Artist: Mux Mool
Album: Planet High School
Label: Ghostly International
Release Date: 07/02/2012
At what point did the hip-hop and club worlds collide? Anyone looking for the answer will surely jump to names like Tricky?, DJ Shadow and, to a lesser extent, J Dilla for possible moments of impact (albeit not catalysts). But, in reality, the two spectrums have never been as far removed from one another as genre shelves would have us believe.
Both were born from underground cultures, predominantly in the US, and both can be considered musical forms of protest, stylistically concerned with objection to what was previously the norm. As such it makes sense that, with the commercialisation of each canon, the two sounds have merged to such a degree that former gangsters end up sounding like pop-dance acts.
Thankfully though there have been some incredible artists to emerge from this urban meeting of slow and fast too. And the list is far from exhausted by the three names referenced in the opening paragraph here. Indeed it’s safe to say some of the most revered talent working today, such as Flying Lotus and Gonjasufi, belong in this hinterland. In contrast Mux Mool may not be anywhere near as well known, but his arrangements are nevertheless similarly eccentrically enjoyable.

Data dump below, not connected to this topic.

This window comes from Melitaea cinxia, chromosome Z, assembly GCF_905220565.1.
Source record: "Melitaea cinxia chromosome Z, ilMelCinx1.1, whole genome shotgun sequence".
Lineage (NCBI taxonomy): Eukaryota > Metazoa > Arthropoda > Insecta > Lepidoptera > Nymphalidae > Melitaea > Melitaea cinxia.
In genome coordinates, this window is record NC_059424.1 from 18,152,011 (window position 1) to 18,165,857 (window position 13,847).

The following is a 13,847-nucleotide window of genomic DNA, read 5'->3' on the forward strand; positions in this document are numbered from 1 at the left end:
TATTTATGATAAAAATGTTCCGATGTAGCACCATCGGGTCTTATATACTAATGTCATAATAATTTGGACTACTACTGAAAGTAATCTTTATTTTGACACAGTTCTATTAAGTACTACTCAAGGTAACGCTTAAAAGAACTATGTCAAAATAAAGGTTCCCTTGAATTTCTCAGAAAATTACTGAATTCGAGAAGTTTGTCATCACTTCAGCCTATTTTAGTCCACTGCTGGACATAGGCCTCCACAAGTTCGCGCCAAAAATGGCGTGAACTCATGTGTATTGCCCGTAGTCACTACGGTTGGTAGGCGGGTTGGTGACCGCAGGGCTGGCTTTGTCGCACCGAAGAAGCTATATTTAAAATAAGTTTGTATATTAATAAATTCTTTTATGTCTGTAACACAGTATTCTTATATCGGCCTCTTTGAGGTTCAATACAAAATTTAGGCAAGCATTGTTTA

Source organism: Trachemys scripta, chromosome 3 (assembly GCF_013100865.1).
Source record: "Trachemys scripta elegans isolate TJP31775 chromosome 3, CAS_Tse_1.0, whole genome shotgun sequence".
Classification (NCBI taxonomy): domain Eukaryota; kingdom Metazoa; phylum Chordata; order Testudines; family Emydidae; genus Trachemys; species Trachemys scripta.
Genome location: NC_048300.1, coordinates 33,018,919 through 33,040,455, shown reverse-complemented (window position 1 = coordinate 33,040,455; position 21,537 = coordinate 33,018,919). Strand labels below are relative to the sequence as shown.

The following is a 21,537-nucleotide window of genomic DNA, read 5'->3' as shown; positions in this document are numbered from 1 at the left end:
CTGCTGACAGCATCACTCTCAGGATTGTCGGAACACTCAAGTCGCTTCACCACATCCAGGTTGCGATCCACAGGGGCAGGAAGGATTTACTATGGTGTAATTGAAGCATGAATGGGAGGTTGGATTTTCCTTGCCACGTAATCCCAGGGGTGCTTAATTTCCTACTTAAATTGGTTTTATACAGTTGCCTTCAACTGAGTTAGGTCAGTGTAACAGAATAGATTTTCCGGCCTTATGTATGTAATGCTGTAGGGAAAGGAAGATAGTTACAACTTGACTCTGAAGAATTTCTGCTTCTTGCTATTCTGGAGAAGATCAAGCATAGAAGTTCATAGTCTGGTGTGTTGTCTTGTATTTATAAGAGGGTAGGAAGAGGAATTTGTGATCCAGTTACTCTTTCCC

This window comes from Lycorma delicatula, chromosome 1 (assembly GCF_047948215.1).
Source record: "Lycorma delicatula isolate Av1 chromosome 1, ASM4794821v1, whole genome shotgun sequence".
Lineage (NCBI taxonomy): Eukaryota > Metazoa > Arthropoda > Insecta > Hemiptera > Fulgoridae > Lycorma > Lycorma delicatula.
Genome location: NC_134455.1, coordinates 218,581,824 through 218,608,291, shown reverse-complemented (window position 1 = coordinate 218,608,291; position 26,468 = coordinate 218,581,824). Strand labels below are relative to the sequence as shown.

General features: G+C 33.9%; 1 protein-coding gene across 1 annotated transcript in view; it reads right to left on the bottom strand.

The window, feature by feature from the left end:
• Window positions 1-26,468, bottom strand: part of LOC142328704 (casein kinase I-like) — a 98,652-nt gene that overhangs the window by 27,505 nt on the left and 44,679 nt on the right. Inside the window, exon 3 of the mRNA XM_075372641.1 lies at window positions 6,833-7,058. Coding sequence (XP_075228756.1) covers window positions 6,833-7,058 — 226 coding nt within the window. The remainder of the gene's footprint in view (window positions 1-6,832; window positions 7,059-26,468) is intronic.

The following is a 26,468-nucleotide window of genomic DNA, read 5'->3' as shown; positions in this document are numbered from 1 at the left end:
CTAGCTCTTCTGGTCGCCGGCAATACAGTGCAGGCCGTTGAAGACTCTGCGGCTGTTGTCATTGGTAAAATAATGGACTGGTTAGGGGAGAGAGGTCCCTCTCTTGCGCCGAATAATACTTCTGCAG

Released via the ever innovative Ghostly International imprint (Matthew Dear, Gold Panda) the album, Planet High School, and producer certainly have a suitable home for themselves. Musically this collection is as far reaching as anything else released on the label, comprising leftfield hip hop (Palace Chalice, Raw Gore), experimental instrumental indie a la Architecture In Helsinki sans vocals (The Butterfly Technique), and warm, building ethereal house music that could make Four Tet stand up and take note (Baba, once it gets going).
And this is naming just three, immediately identifiable stylistic traits inherent throughout this impressive package. Get Yer Alphabets (Guns) straddles big beat, old school electro breaks and IDM, resulting in a staccato, hi-hat led cut and paste piece of shape-shifting music that’s as relevant now as it would have been 20 years back. No mean feat to say the least. Similarly, Ruin Everything’s stepping drums and slow burning, distorted hook, melded with looped vocal stabs nods to the best of electronica, and contemporary garage, whilst packaging itself as something closer to traditional downbeat. In short, Mool’s work is unique, and universally accomplished- we shouldn’t need to go on.